4. Just Go. There is no time like the present.

5. Journal. There is nothing more happilly chilling than documenting your experiences and reading them later. You will learn a lot about yourself, the world and how you incorporate your experiences into your “normal” life.

6. Take your experiences with you, everywhere. When you return home or travel somewhere new, live like you did when you were happily somewhere else. Take those worldly experiences into your dialogues and work ethic. Practice living simply. Always take on challenges and expect more from yourself.

7. Never stop traveling, living, experiencing and challenging yourself. 

Inspirational travel quotes.

“He who is outside his door already has the hardest part of his journey behind him.” — Dutch proverb

“The greatest reward and luxury of travel is to be able to experience everyday things as if for the first time, to be in a position in which almost nothing is so familiar it is taken for granted.” — Bill Bryson

“Home is where the heart is, and my heart is wherever I am at the moment.” — Lily Leung

“Travel is like love, mostly because it’s a heightened state of awareness, in which we are mindful, receptive, undimmed by familiarity and ready to be transformed. That is why the best trips, like the best love affairs, never really end.” — Pico Iyer


Beatles to Bassnectar—The (De)Evolution of Music. Really? ~ Lindsay Friedman

APRIL 16. 2012


Beatles to Bassnectar––The (De)Evolution of Music. That was the name of a panel I attended last week at the Conference on World Affairs, which was held at the University of Colorado Boulder.

The intriguing title compelled me to see why two music groups and genres that I love so much could be compared in such a way. How could a new and different form of music, Bassnectar’s booty bouncin’dubstep, be contributing to the de-revolution of music? Or, how can we say a more traditional form of music, from the British pop band, The Beatles, be what we compare all pioneering musicians and genres to? Remember that when the Beatles hit the scene, their music represented their ever changing styles, beliefs, messages and causes. Was that a de-evolution of music or did it lead us to where we are now?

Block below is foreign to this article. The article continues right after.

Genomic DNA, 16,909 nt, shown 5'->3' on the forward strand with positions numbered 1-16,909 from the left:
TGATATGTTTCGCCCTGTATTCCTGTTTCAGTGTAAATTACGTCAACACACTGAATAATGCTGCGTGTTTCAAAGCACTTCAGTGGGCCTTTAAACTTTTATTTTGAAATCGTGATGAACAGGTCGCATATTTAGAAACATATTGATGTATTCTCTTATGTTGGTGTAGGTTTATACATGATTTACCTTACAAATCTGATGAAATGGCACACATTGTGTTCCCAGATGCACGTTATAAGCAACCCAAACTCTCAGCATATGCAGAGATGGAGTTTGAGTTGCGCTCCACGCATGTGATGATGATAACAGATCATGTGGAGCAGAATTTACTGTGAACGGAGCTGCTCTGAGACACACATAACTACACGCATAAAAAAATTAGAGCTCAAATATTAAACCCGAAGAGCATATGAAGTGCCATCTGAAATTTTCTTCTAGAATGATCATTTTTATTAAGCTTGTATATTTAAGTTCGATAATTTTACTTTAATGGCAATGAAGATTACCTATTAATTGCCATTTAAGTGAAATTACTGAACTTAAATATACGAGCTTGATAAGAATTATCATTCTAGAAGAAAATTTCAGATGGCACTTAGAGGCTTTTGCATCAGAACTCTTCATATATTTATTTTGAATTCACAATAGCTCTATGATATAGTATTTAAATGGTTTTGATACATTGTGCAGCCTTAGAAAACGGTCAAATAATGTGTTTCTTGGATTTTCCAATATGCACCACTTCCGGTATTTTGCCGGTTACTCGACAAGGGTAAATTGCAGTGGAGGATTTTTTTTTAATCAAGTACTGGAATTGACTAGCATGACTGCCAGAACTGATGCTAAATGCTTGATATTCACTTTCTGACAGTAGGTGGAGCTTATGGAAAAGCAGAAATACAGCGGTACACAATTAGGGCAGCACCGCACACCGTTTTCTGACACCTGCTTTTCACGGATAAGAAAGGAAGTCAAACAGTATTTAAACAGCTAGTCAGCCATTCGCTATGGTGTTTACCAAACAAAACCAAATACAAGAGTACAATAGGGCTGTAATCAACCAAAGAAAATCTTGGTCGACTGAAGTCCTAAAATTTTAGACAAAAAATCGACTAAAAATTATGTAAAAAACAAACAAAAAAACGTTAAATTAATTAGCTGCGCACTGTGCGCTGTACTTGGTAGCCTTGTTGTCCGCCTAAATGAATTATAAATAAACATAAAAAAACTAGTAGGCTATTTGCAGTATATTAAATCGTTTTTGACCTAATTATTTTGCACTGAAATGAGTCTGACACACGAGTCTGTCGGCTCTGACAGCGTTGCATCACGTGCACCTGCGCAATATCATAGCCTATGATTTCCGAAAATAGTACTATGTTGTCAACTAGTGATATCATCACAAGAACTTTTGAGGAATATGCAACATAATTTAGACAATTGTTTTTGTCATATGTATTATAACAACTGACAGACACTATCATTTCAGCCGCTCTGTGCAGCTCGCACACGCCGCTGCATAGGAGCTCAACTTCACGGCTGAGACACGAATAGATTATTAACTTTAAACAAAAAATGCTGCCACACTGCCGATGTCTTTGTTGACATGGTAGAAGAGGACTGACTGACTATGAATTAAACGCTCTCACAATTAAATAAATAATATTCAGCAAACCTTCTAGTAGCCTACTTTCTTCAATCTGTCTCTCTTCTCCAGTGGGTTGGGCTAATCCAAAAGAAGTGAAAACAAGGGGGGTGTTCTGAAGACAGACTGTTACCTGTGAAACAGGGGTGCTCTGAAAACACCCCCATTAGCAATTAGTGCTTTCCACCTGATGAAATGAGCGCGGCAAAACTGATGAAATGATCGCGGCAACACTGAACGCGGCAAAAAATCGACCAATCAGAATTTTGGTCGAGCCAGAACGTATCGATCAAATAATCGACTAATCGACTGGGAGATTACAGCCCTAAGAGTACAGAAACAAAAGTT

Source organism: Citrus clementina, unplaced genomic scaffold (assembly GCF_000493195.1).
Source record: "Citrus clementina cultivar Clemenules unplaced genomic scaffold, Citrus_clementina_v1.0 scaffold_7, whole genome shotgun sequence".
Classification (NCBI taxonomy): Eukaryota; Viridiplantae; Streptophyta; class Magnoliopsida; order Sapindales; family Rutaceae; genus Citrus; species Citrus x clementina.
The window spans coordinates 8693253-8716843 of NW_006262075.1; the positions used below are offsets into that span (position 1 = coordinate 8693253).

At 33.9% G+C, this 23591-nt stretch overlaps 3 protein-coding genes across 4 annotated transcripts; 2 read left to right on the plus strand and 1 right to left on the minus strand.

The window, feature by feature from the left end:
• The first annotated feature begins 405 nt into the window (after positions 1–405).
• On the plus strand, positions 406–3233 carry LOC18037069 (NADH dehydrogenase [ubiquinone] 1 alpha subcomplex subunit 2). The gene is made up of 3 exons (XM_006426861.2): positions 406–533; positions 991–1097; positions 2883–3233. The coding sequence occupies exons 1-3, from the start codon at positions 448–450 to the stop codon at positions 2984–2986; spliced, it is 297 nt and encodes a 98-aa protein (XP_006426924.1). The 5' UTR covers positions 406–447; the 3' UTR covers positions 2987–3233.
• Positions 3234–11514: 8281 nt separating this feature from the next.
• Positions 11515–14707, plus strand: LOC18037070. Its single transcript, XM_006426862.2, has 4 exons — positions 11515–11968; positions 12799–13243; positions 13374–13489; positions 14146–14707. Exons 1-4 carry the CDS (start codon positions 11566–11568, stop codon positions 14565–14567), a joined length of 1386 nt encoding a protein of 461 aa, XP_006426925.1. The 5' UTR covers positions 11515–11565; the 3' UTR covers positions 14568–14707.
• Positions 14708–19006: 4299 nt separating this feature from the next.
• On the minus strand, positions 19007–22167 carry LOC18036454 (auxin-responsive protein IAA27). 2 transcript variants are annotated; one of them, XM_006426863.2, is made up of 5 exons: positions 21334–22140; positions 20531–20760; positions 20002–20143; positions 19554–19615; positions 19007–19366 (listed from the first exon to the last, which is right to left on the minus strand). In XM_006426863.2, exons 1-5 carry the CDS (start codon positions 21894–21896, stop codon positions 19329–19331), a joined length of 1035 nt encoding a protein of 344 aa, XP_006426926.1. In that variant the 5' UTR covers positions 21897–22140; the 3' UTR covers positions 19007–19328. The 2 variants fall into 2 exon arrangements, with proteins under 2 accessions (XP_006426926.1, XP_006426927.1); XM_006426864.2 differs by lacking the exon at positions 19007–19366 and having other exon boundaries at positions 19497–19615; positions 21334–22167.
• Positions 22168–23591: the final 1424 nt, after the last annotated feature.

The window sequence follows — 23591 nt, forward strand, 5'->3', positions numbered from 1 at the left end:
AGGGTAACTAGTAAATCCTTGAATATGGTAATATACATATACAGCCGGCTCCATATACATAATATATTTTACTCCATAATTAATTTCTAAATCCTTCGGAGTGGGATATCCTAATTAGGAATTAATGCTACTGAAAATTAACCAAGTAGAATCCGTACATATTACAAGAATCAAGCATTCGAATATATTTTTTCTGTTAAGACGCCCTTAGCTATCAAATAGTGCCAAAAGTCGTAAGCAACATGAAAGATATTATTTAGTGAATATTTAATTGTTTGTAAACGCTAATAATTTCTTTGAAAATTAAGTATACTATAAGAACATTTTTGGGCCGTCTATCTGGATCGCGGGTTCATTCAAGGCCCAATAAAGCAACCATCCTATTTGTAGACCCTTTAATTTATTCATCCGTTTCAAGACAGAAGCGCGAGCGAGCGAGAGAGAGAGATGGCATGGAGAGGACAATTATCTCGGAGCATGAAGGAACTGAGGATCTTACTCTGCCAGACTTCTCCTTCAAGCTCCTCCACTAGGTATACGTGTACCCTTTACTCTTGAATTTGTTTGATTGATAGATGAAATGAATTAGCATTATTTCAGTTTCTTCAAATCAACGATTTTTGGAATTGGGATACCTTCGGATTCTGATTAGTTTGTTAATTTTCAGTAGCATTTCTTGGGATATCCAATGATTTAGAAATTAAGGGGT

Here is a quote to consider: “Those who criticize our generation seem to forget who raised it.” –– This is not a quote about music, but lets remember that for something to be, it has had to evolved from a previous source.

So why this criticism?

I love music and the soundtrack of my life would certainly an interesting one.  I love almost everything from classic rock, to instrumental, to house music. I love concerts and music festivals. I especially love turning my radio up and rolling the windows down when I hit the streets. I grew up guessing the names of rock bands on the radio, like The Rolling Stones and Jackson Browne. I grew up playing bass guitar, classical guitar, clarinet, piano and even singing in my high school choir.

I grew up going to concerts with my parents, like the Temptations, The Steve Miller Band and Donna Summer––I even saw Paul McCartney in 2005 with my Dad. I have a special appreciation for talented individuals who are required to create and perform music from their vocal cords and fast moving fingers to the beat of their soul––but I do too have an appreciation for electronic music that has redefined the possibilities of what we consider to be music.

The panel consisted of four musicians. Charlie Bisharat, a violinist who has performed with Aerosmith and in Austin Powers Gold Member.Gooding, a young musician and philanthropist, who has written music for commercials, and for movies such as Walk The Line. David Grusin, a jazz musician. And lastly, Abraham Laboriel, the famous jazz bassist who has written scores for movies such as Ratatoille and Forrest Gump and has worked with Barbara Streisand and Ray Charles.

Upon their arrival, they annouced that they had listened to Bassnectar only just a few hours prior to this conference. Wow. Four talented musicans who have only heard of electronic music and have yet to experience it, are here to tell me why this Bassnectar character is the downfall to all music.

But I was open to their criticism, I mean, these men live and breathe music.

Bassnectar, for those readers who are unfamiliar with the electronic scene sweeping the nation, is a musician who would fit under the category of dubstep/electronic music. Dubstep is a form of electronic music that originated in the UK in the early 2000′s. Artists like Skream, Benga, and Rusko have come from this new musical revolution. I would say Bassnectar has recently became more well known, as electronic music is becoming more mainstream, although he has been around for years.